Cracked Windshield; Replacement by Fuyao

I’ve had plenty of rocks bounce off my windshield without apparent damage over the past several months. Two days ago, I had something hit my windshield that was barely perceivable. About ten minutes later, I heard a strange noise that turned out to be the glass cracking. The crack was about six inches long at 8am and had spread to the center of the glass by lunchtime. It looked like it was going to turn back upward and make a “U” shape that touched the edge of the glass at two points. By 7pm, it had turned downward and was headed toward the driver’s line of sight. As the crack spread, I did some quick research at VWVortex regarding replacement options and asked members of a local Facebook group who they trusted with the work. From there, a plan for replacement quickly came together.

I chose a local Auto Glass Now (AGN) shop to install my new windshield. The installers are a father-son team with nearly 45 years of combined experience who came highly recommended. I had a preference for a VW OEM windshield. However, my insurance company wanted me to pay the $185 difference in price between the OEM and OEE windshields even though the car is only seven months old. AGN has a lifetime warranty that covers glass clarity (manufacturer’s defects), leaks, and wind noise (workmanship). With my three greatest concerns addressed, I decided to settle on the aftermarket windshield to save money. The windshield is by Fuyao (FY), which is a supplier of OEM VW/Audi glass with a good reputation for quality.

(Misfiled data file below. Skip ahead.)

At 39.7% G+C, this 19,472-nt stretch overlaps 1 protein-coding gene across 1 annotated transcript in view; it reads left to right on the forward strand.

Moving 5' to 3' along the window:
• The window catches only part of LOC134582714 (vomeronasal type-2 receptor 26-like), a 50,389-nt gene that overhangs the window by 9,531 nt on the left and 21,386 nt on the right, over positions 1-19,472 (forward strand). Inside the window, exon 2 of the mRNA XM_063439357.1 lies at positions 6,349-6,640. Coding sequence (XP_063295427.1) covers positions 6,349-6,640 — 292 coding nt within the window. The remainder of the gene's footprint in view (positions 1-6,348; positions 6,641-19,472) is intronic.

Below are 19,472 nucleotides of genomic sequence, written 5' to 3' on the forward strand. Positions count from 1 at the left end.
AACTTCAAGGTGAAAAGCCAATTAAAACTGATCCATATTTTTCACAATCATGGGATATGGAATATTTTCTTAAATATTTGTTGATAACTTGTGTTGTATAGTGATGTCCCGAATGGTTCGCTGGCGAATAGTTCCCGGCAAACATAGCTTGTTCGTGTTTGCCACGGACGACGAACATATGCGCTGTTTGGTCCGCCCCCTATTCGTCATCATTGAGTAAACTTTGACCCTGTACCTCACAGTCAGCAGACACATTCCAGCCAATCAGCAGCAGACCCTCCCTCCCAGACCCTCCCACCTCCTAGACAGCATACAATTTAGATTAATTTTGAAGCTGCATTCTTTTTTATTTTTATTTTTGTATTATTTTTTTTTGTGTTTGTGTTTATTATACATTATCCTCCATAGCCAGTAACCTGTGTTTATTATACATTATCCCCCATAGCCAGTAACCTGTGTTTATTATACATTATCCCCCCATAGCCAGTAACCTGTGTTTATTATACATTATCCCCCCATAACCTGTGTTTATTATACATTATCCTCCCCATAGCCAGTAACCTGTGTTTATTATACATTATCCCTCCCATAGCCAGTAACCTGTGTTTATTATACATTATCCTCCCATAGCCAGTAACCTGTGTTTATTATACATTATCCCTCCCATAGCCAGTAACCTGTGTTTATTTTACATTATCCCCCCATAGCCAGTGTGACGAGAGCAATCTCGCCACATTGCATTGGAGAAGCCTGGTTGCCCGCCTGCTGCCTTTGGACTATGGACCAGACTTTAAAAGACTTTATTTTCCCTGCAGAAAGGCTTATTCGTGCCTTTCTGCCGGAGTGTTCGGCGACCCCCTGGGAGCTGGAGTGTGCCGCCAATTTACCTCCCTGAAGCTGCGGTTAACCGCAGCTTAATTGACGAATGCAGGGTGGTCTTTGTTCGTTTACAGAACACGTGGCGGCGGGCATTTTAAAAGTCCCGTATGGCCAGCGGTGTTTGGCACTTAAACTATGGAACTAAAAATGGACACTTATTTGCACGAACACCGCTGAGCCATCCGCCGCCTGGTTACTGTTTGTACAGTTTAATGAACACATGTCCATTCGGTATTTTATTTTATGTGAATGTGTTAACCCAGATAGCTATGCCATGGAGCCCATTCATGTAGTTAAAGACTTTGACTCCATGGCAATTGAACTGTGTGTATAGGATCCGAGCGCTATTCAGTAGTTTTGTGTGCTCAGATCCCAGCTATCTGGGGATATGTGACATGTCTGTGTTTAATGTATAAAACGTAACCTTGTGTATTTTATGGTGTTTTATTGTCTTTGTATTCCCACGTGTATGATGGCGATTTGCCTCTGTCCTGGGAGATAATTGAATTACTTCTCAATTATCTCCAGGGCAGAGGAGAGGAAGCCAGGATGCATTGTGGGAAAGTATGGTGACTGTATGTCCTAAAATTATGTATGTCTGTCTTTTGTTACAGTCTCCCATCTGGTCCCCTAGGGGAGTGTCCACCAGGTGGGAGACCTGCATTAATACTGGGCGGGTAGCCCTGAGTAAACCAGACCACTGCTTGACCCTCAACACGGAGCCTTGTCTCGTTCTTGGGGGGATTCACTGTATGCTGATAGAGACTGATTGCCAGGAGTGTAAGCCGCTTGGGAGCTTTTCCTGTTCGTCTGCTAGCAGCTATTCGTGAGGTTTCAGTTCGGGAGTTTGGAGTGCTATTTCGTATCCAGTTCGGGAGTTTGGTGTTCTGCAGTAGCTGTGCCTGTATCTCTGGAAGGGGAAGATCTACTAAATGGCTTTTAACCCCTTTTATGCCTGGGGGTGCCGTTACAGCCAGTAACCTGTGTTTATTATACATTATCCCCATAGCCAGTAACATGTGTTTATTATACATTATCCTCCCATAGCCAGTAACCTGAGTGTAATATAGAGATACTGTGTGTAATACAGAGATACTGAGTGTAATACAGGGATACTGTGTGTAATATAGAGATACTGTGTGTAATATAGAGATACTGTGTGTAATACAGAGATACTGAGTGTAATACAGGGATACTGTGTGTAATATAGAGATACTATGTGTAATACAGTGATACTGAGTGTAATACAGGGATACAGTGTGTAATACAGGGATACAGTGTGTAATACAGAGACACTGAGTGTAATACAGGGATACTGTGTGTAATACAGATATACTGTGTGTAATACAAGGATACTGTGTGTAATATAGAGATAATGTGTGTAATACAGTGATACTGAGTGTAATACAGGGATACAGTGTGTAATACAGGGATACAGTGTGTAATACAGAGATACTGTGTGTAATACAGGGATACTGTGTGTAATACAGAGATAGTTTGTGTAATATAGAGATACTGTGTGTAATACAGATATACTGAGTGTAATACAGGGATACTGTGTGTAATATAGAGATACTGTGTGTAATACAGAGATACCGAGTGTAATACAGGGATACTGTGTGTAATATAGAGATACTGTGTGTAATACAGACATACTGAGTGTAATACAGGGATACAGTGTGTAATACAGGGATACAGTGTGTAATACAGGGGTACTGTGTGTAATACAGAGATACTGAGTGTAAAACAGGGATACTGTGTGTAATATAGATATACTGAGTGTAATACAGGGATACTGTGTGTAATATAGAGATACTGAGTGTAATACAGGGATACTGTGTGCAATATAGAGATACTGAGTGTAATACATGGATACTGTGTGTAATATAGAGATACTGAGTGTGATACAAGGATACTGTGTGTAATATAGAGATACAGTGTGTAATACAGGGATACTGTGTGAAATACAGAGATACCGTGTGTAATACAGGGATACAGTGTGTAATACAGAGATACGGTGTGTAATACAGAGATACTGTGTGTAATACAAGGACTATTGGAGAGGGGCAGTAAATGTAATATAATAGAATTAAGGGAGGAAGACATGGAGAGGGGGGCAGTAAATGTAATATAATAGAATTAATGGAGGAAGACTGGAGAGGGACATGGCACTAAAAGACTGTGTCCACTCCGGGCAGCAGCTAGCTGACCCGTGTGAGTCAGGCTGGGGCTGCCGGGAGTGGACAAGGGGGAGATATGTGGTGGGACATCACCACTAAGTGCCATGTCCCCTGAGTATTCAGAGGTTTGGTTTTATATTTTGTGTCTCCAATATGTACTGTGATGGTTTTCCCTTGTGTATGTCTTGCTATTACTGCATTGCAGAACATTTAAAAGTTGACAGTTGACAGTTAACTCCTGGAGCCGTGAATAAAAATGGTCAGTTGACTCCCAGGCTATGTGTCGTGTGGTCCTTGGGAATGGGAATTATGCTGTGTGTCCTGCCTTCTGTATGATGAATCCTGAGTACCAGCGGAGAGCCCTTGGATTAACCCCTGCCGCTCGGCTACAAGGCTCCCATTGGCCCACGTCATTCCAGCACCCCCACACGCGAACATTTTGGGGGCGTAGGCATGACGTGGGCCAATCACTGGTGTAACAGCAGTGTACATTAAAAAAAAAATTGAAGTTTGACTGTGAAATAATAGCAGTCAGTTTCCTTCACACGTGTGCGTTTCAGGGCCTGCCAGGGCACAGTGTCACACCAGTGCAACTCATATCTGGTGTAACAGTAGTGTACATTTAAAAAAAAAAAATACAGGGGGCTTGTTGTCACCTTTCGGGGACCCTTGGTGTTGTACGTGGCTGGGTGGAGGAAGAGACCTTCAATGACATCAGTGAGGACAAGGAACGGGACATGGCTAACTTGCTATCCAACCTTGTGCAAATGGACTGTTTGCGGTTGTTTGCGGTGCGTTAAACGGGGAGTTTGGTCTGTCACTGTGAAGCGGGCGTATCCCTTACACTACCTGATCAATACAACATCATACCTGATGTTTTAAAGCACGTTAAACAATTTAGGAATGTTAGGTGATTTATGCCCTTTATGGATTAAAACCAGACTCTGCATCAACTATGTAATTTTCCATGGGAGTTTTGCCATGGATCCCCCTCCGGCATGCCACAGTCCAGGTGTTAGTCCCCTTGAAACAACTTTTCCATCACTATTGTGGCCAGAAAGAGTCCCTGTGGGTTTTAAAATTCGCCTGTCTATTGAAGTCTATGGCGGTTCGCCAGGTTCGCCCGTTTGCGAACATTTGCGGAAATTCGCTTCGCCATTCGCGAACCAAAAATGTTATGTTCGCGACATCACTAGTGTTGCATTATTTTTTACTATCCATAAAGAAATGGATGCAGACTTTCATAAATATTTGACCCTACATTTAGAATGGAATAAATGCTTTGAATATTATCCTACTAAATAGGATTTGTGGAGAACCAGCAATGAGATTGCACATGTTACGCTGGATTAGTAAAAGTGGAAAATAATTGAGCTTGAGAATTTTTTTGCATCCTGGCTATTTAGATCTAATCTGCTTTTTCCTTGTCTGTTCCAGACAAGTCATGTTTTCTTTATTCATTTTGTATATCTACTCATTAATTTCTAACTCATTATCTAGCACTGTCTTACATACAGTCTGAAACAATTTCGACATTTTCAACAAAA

I arrived at AGN as they opened and was on my way in about 90 minutes. They let me watch and photograph their process. The glass fits so tightly within the window frame that they couldn’t use their usual tools for freeing the sealant without scratching the paint around the window frame. Instead, they used an interesting “floss” method which uses a ratcheting spool that’s attached to the glass via suction cups. See the photos here and below for details. Removing the glass was a lengthy ordeal because of the need to use this slower, but cleaner, method of removal. Once the glass was removed, they cleaned up the mounting surfaces to prepare the frame for new glass. I couldn’t help but be amused by the fact that removal took about 45 minutes and installing the new glass took about 45 seconds after the adhesive bead had been laid.

A few things I noted during their work: 1) I know some VW enthusiasts like to replace their rear-view mirror with an aftermarket unit. I’ve read complaints about the glass cracking during removal. The mirror comes off easily after simply rotating the mount 90-degrees. See an image below for a look at the “key” mount. 2) Fuyao has manufacturing plants in America. However, my glass was still labeled as “Made in China.” I guess the demand for Mk7 glass is still too low to make the parts in America. 3) How many times have you seen a car chase on TV or a movie that ultimately resulted in a shot-up windshield being kicked out by the passenger? Watching the AGN team work today solidified my belief that the glass is IN THERE and not going anywhere. No one is kicking it out; The Terminator is probably the only exception. That was totally real!  😉

The new windshield looks great, with the only difference being the lack of a VW/Audi logo in the lower passenger side. The quick pitting of the original windshield surprised me; so it’s nice to have a windshield that’s free of wear. Time will tell how long it lasts. Wind noise seems no different than before. I’ll be happy if there are no leaks during the next rain. I can’t imagine why there would be a leak because I know AGN’s adhesive bead is thicker than VW’s. Speaking of rain, I also replaced the windshield wipers to make sure that only pristine blades made initial contact with the new glass. All that remains is to receive new black fastening tape for my black EZ Pass transponder and the car will be back to normal. Let’s see if I can make it another 20,000 miles before cracking the glass again.  😉